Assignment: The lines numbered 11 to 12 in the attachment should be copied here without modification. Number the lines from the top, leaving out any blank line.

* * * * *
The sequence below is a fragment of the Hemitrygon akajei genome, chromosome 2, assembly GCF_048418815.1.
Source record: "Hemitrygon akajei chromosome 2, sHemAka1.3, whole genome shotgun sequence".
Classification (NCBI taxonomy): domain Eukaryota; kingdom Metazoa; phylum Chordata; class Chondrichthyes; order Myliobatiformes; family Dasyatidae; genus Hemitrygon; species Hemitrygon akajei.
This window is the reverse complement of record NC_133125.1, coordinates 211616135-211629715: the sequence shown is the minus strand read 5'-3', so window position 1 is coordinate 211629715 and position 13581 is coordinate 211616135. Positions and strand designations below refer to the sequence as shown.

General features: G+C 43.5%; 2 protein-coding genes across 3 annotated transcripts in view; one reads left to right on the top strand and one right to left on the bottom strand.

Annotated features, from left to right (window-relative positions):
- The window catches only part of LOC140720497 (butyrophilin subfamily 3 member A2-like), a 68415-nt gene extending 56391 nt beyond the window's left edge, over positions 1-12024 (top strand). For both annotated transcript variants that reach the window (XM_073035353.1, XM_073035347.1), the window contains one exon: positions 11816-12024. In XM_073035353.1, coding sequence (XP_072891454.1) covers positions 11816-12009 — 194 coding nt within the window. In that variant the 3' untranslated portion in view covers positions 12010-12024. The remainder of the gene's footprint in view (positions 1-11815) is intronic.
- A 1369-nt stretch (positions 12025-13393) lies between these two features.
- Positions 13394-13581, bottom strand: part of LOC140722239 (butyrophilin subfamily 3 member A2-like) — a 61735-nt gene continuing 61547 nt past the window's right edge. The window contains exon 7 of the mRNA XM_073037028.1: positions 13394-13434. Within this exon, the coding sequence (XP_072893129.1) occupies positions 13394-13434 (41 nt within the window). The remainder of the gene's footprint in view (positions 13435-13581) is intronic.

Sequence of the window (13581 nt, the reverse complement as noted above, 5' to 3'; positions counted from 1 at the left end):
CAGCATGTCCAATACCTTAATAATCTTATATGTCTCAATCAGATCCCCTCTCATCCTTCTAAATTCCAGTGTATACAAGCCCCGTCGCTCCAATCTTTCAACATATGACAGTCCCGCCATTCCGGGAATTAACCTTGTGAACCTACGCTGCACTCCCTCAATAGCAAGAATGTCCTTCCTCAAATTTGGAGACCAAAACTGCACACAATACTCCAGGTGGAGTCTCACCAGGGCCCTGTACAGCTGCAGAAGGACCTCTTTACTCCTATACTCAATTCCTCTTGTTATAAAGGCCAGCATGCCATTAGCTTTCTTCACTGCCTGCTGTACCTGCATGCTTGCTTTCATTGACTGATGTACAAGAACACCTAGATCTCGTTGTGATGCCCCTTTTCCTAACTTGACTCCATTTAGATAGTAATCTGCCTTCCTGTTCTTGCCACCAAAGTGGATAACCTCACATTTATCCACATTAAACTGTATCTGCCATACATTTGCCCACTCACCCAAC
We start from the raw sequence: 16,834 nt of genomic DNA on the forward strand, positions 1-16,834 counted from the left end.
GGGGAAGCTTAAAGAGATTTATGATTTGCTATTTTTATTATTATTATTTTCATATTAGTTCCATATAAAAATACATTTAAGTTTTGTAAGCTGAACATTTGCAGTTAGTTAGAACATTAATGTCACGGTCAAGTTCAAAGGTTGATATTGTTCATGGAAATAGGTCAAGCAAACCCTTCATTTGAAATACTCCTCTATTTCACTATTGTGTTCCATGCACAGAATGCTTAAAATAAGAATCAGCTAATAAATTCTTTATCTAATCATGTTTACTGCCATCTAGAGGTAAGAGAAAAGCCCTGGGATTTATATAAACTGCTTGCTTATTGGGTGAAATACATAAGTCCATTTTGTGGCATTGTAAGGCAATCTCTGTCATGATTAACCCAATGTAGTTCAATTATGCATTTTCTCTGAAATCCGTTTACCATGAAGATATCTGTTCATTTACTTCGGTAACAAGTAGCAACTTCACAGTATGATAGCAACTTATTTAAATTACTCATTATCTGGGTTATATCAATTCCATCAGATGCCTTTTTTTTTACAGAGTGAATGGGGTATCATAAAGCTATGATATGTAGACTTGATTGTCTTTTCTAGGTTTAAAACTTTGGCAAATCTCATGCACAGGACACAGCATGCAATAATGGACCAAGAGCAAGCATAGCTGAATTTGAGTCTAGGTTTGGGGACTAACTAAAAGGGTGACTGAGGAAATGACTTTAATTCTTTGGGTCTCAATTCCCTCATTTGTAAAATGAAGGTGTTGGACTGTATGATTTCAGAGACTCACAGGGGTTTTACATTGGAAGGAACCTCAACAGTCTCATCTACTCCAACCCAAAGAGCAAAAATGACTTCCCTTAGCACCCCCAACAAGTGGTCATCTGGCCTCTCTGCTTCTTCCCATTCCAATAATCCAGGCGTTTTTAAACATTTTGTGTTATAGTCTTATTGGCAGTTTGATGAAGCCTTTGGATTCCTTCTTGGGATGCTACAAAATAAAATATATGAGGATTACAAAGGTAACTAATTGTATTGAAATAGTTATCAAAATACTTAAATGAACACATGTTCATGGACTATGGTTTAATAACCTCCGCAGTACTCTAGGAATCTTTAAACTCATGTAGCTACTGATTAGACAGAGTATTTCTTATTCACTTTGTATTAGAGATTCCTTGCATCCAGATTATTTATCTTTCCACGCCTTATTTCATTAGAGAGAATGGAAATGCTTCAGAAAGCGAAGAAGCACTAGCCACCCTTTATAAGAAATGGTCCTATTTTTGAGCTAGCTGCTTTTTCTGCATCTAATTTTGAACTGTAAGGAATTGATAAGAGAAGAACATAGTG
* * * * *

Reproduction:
CAGCATGTCCAATACCTTAATAATCTTATATGTCTCAATCAGATCCCCTCTCATCCTTCTAAATTCCAGTGTATACAAGCCCCGTCGCTCCAATCTTTCAACATATGACAGTCCCGCCATTCCGGGAATTAACCTTGTGAACCTACGCTGCACTCCCTCAATAGCAAGAATGTCCTTCCTCAAATTTGGAGACCAAAACTGCACACAATACTCCAGGTGGAGTCTCACCAGGGCCCTGTACAGCTGCAGAAGGACCTCTTTACTCCTATACTCAATTCCTCTTGTTATAAAGGCCAGCATGCCATTAGCTTTCTTCACTGCCTGCTGTACCTGCATGCTTGCTTTCATTGACTGATGTACAAGAACACCTAGATCTCGTTGTGATGCCCCTTTTCCTAACTTGACTCCATTTAGATAGTAATCTGCCTTCCTGTTCTTGCCACCAAAGTGGATAACCTCACATTTATCCACATTAAACTGTATCTGCCATACATTTGCCCACTCACCCAAC
We start from the raw sequence: 16,834 nt of genomic DNA on the forward strand, positions 1-16,834 counted from the left end.